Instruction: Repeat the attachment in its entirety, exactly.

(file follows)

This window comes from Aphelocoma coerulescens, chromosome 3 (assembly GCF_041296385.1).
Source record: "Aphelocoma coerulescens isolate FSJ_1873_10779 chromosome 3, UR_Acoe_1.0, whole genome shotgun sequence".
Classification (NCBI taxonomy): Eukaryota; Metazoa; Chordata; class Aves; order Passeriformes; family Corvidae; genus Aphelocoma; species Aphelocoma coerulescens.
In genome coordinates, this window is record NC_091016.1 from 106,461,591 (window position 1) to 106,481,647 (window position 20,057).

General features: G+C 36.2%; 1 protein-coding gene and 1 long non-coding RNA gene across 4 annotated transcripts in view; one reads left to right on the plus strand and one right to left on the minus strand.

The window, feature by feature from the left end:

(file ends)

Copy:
This window comes from Aphelocoma coerulescens, chromosome 3 (assembly GCF_041296385.1).
Source record: "Aphelocoma coerulescens isolate FSJ_1873_10779 chromosome 3, UR_Acoe_1.0, whole genome shotgun sequence".
Classification (NCBI taxonomy): Eukaryota; Metazoa; Chordata; class Aves; order Passeriformes; family Corvidae; genus Aphelocoma; species Aphelocoma coerulescens.
In genome coordinates, this window is record NC_091016.1 from 106,461,591 (window position 1) to 106,481,647 (window position 20,057).

General features: G+C 36.2%; 1 protein-coding gene and 1 long non-coding RNA gene across 4 annotated transcripts in view; one reads left to right on the plus strand and one right to left on the minus strand.

The window, feature by feature from the left end: